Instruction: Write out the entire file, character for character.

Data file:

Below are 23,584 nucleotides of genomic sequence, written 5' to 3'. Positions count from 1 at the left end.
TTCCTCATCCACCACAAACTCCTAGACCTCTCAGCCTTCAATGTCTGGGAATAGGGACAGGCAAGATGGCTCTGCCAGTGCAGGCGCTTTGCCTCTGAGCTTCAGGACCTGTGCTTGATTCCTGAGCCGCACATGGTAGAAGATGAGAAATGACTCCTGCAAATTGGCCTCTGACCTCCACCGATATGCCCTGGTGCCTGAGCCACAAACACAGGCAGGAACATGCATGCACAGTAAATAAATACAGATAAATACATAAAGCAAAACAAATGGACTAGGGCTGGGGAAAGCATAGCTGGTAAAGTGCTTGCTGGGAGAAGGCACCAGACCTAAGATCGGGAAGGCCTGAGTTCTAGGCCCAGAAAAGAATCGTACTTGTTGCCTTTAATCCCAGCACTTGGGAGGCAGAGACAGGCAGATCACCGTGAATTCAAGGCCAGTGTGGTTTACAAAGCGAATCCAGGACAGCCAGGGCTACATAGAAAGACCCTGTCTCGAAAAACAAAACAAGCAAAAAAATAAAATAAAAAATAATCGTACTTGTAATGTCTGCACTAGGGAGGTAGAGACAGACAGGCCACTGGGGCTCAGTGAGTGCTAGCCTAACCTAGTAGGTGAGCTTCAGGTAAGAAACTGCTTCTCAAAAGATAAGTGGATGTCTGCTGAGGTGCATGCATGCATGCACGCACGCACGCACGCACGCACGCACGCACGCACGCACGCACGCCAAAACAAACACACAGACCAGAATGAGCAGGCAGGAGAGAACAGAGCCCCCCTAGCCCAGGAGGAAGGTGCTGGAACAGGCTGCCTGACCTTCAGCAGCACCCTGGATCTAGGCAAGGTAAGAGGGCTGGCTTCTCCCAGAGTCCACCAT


Below are 23,584 nucleotides of genomic sequence, written 5' to 3'. Positions count from 1 at the left end.
TTCCTCATCCACCACAAACTCCTAGACCTCTCAGCCTTCAATGTCTGGGAATAGGGACAGGCAAGATGGCTCTGCCAGTGCAGGCGCTTTGCCTCTGAGCTTCAGGACCTGTGCTTGATTCCTGAGCCGCACATGGTAGAAGATGAGAAATGACTCCTGCAAATTGGCCTCTGACCTCCACCGATATGCCCTGGTGCCTGAGCCACAAACACAGGCAGGAACATGCATGCACAGTAAATAAATACAGATAAATACATAAAGCAAAACAAATGGACTAGGGCTGGGGAAAGCATAGCTGGTAAAGTGCTTGCTGGGAGAAGGCACCAGACCTAAGATCGGGAAGGCCTGAGTTCTAGGCCCAGAAAAGAATCGTACTTGTTGCCTTTAATCCCAGCACTTGGGAGGCAGAGACAGGCAGATCACCGTGAATTCAAGGCCAGTGTGGTTTACAAAGCGAATCCAGGACAGCCAGGGCTACATAGAAAGACCCTGTCTCGAAAAACAAAACAAGCAAAAAAATAAAATAAAAAATAATCGTACTTGTAATGTCTGCACTAGGGAGGTAGAGACAGACAGGCCACTGGGGCTCAGTGAGTGCTAGCCTAACCTAGTAGGTGAGCTTCAGGTAAGAAACTGCTTCTCAAAAGATAAGTGGATGTCTGCTGAGGTGCATGCATGCATGCACGCACGCACGCACGCACGCACGCACGCACGCACGCACGCACGCCAAAACAAACACACAGACCAGAATGAGCAGGCAGGAGAGAACAGAGCCCCCCTAGCCCAGGAGGAAGGTGCTGGAACAGGCTGCCTGACCTTCAGCAGCACCCTGGATCTAGGCAAGGTAAGAGGGCTGGCTTCTCCCAGAGTCCACCAT